OGDEN, Utah (AP) — It took a Utah jury just two hours to find a man guilty of killing a teenage baby sitter and dumping her body in the woods after prosecutors say he gave her a lethal dose of drugs during a night of sex that also included the man's wife.
Eric Millerberg enters the courtroom during his trial Wednesday in Ogden, Utah. Millerberg has been charged with the murder of his 16-year-old baby sitter, Alexis Rasmussen. (AP Photo/The Salt Lake Tribune, Leah Hogsten, Pool)
Eric Millerberg, 38, faces up to life in prison after being convicted Friday of child abuse homicide, unlawful sexual contact with a minor, obstruction of justice and desecration of a dead body in the 2011 death of 16-year-old Alexis Rasmussen.
Sentencing was set for March 18.
During a three-day trial, prosecutors brought detectives, medical examiners, prisoners and Millerberg's wife, Dea Millerberg, to the stand to show that he recklessly injected Rasmussen with lethal doses of heroin and methamphetamine.
Prosecutors told jurors that Eric Millerberg and his wife then dumped Rasmussen's body in the woods of northern Utah and lied to police as the girl's mother desperately searched for her for more than a month.
Dea Millerberg, 40, is awaiting her own trial in April on charges of desecration of a body. She testified against her husband.
Family and friends of Rasmussen cried when the verdict was read. It was emotional for family and friends that dearly miss Rasmussen and have been waiting more than two years for this day, said Scott Rudd, the victim's uncle.
"We are extremely thrilled about it. It helps with a little closure," Rudd said. "But the fact of the matter is we still don't have Lexi."
Weber County Attorney Dee Smith said the case hit home not only with Rasmussen's family and friends, but police officers and prosecutors who worked the case since she went missing. The teenager was missing for 38 days until her body was found.
The verdict showed the jury had little doubt about Eric Millerberg's guilt, Smith said.
"It's not going to change what happened, it's not going to bring her back," Smith said. "But it's important for the family to know the person responsible is being held accountable and will spend a significant time in prison."
Eric Millerberg's attorney, Randall Marshall, told reporters his client was disappointed. Marshall said he expected guilty verdicts on some charges, "but I was a little disappointed in some of it."
Smith had started his closing argument Friday by showing the jury a picture of a smiling Rasmussen holding her little sister about one year before her death. Then, he showed a picture of her dead body covered by a muddy piece of foam in the woods of northern Utah.
Smith said the Millerbergs dumped her there, "discarded like a piece of trash," and then lied to police for more than a month about her whereabouts.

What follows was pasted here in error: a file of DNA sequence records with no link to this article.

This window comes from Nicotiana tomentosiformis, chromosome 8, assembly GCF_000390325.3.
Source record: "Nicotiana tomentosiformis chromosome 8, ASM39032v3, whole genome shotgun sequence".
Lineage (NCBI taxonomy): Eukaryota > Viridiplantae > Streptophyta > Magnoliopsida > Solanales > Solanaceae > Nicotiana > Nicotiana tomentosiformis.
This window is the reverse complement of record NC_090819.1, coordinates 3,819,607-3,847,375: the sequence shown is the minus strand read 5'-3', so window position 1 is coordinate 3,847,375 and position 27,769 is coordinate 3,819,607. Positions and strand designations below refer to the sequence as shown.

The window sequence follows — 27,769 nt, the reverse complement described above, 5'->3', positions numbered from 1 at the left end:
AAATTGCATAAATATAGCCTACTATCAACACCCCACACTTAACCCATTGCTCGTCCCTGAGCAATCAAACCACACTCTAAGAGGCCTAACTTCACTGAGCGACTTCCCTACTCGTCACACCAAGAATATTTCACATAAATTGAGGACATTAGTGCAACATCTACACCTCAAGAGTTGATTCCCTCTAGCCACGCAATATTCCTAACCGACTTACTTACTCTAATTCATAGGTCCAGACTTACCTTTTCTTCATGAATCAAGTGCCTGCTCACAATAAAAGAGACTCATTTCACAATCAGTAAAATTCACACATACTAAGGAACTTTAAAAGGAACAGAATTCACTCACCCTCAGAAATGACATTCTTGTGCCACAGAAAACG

Smith called Eric Millerberg's actions with Rasmussen deplorable, saying he had supplied her with drugs and had sex on previous occasions as well, later bragging to fellow prisoners that he partied with teenage girls. Smith reminded the jury that laws exist to protect teens who are prone to experimenting and making mistakes when they aren't with their parents.
"Ordinary people don't inject little girls with heroin and methamphetamine," Smith said, later adding: "You don't have sex with 16-year-olds when you're a month away from turning 36. You don't look for dates with juniors in high school."
Marshall argued that the case against Eric Millerberg is based on lies by Dea Millerberg meant to protect herself. He reminded jurors that she struggled to remember details during cross-examination about the night of Rasmussen's death.
"Dea Millerberg told a great story, but it doesn't add up," Marshall said.
He said there's no evidence, other than Dea Millerberg's account, to prove Eric Millerberg injected Rasmussen with the drugs.
"How do we know Dea didn't shoot her up?" Marshall said.
He reminded jurors that the state medical examiner stopped short of declaring Rasmussen's cause of death was a drug overdose. Marshall also suggested to the jury that Dea Millerberg was responsible for the death and recruited her husband to help her dump the body.
Earlier Friday, an assistant medical examiner, Joseph White, testified that Rasmussen had seven times the lethal amount of methamphetamine in her system and high levels of morphine and amphetamines, and that likely caused her death.
"These are obviously significant results," White said. "Certainly, enough to explain the death."
But White said he couldn't rule out other possibilities such as strangulation, stabbing or blunt-force trauma because the girl's body was badly decomposed.
Rasmussen's body was found in a remote, wooded area in Weber County.
"It's a foul circumstance, and it seemed clear that somebody else was involved," White said, while later adding, "I felt it was most intellectually honest to list the cause and manner (of death) as undetermined."
Defense attorneys didn't bring any witnesses to the stand during trial, and Eric Millerberg also declined to testify.
He sat with his attorneys during the trial wearing glasses, and a suit and tie that largely hid his array of neck and arm tattoos. He occasionally spoke to his attorneys but remained largely stoic.
Family and friends of Rasmussen filled the front row of the gallery, carefully listening to testimony as they whispered to each other. Rasmussen's mother cried during the prosecution's closing arguments